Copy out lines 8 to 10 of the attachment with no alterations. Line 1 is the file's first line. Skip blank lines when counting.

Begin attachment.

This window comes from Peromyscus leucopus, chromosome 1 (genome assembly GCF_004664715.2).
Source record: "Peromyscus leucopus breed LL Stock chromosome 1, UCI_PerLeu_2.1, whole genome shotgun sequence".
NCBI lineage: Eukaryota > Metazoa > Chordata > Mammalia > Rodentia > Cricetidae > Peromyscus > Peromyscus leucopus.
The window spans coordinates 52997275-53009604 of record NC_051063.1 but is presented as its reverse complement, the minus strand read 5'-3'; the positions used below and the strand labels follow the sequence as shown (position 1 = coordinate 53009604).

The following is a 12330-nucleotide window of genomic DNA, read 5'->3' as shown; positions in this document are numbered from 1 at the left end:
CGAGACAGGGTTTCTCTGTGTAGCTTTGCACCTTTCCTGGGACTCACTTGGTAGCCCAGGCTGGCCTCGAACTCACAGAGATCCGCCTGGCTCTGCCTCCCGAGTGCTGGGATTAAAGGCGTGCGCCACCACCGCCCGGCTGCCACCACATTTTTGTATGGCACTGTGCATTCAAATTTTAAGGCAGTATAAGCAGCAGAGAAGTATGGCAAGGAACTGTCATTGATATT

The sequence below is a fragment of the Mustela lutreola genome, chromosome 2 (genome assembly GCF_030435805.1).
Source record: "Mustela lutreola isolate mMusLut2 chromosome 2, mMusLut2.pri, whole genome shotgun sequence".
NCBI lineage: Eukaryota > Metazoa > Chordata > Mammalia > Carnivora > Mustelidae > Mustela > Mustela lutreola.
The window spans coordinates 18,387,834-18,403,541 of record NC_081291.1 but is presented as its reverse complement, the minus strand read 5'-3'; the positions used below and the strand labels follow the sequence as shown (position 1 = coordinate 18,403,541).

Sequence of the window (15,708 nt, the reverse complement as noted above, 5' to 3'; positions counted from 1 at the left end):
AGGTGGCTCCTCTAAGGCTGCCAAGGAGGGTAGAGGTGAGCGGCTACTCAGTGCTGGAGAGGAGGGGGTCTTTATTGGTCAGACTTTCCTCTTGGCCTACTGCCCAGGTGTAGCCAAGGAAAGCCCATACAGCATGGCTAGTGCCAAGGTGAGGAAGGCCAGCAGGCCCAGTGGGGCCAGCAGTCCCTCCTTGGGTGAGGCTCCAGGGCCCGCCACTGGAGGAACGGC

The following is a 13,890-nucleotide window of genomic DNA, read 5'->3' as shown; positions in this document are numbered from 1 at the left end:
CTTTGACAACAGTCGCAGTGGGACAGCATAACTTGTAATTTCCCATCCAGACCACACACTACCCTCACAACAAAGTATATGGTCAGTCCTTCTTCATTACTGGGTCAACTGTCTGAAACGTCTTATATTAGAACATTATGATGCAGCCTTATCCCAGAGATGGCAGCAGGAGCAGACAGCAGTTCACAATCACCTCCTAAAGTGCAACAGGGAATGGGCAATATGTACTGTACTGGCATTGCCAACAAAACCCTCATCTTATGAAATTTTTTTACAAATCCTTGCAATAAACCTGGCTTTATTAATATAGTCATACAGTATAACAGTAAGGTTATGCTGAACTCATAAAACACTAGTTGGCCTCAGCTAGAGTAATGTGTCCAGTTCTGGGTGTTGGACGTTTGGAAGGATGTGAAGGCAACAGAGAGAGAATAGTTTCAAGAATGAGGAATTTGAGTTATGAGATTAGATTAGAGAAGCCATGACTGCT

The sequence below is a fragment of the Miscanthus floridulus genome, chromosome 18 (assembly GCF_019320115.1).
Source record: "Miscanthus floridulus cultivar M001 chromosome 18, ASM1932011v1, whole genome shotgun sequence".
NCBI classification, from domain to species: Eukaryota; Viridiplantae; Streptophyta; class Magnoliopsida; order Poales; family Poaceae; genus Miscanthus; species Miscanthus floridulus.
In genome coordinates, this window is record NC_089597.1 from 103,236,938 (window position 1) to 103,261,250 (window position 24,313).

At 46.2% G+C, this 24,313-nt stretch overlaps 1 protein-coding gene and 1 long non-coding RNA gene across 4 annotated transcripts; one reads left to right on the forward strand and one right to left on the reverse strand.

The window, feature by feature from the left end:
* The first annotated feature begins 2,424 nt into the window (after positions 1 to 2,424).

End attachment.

Source record: "Mustela lutreola isolate mMusLut2 chromosome 2, mMusLut2.pri, whole genome shotgun sequence".
NCBI lineage: Eukaryota > Metazoa > Chordata > Mammalia > Carnivora > Mustelidae > Mustela > Mustela lutreola.
The window spans coordinates 18,387,834-18,403,541 of record NC_081291.1 but is presented as its reverse complement, the minus strand read 5'-3'; the positions used below and the strand labels follow the sequence as shown (position 1 = coordinate 18,403,541).